[1-3] The defendant cites People v. Riley, 376 Ill. 364, 33 N.E.2d 872 and People v. Grigsby, 75 Ill. App.2d 184, 220 N.E.2d 498. Both of these cases are factually so totally different from the record which we review that they are neither persuasive nor controlling. In the instant case, the defendant was admitted to probation, violated the terms of that probation and was sentenced to serve one to two years in the penitentiary for the crime of forgery. Within thirty-three days after he was released from the penitentiary on the first charge, he forged the checks involved here. Patently he accomplished no rehabilitation either on probation or in the penitentiary on the first time around. While he was out on bond in this case, he forged five or six more checks and these facts were stipulated into the record and the defendant admitted the checks were forgeries. The clear mandate of the statute, however, is that the court shall consider evidence as to the "moral character" and criminal record of the defendant and may consider such evidence in aggravation or mitigation of the offense. The defendant's criminal record was the one conviction which was in evidence. The other evidence in our judgment related to the moral character of the defendant and to the time required for his rehabilitation. It is surely not arguable that one who will forge documents with the intent to defraud or with the intention to deceive within thirty-three days after serving a penitentiary sentence for a like charge is ready to return to society nor that society will be best served by his immediate return to it. Be that as it may, we cannot say that the sentence here is cruel, unusual or excessive punishment. It is clear that this defendant has learned nothing from probation. It is clear that he has learned nothing from more than a year and a half in the penitentiary and we cannot say it is an abuse of discretion to believe that it requires more time than the minimum in custody to merit his return to society. The defendant stipulated to the facts; he offered no excuse for his activity, and he offered no evidence that would indicate that he had rehabilitated. The burden of presenting mitigating circumstances in the record falls upon the defendant and the responsibility lies with him to make a substantial showing in order to justify a reduction of sentence on review. People v. Nelson, 41 Ill.2d 364, 243 N.E.2d 225. There is no such showing here. In Nelson, the defendant, while in jail, called officers foul names and disobeyed orders to the extent that he was transferred to solitary confinement in the Springfield City Jail for ten days and that evidence was considered admissible to determine the possibilities of rehabilitation. In our judgment the trial court has followed the guidelines laid down in Nelson in the imposition of sentence and our course is controlled by People v. Taylor, 33 Ill.2d 417, 211 N.E.2d 673. There is simply no justification factually or arguendo for us to intervene. Being devoid of any justification for reducing the sentence, the judgment of the trial court is affirmed.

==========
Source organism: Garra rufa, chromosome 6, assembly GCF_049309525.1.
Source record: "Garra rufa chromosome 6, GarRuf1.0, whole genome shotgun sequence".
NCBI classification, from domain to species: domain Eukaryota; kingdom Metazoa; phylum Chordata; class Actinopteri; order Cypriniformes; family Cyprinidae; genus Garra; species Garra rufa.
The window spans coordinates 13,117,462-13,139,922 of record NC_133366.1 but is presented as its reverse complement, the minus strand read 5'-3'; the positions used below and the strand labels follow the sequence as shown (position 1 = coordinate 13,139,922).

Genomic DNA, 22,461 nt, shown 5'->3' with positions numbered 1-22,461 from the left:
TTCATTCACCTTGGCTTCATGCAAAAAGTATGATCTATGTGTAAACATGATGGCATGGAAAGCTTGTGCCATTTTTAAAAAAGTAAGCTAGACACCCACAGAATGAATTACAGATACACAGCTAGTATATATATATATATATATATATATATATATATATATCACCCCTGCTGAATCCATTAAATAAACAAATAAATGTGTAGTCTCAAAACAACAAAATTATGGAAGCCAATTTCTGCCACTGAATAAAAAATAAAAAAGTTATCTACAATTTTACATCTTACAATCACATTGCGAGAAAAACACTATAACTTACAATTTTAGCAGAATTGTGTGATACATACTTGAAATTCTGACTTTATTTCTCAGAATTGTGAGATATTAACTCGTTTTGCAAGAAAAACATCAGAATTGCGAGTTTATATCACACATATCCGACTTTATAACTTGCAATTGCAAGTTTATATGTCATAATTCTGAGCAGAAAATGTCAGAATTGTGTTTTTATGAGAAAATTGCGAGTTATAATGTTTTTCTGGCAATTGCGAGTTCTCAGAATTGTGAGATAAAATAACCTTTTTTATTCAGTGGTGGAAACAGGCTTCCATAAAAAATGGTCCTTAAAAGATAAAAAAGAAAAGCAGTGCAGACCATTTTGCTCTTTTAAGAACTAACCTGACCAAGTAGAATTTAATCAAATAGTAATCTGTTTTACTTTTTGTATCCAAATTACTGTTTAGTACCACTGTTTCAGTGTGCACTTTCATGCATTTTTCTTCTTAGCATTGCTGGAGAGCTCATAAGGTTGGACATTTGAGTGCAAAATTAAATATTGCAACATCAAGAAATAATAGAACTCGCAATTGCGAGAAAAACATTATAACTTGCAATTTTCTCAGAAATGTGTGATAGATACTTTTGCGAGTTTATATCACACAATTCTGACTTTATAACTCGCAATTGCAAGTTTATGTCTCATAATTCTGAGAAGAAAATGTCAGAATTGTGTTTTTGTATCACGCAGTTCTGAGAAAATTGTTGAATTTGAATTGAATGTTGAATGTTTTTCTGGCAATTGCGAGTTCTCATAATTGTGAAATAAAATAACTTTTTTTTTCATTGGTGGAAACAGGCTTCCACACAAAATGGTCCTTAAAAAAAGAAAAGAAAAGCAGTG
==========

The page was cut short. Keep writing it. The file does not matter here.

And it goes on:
CRAVEN, P.J. and TRAPP, J., concur.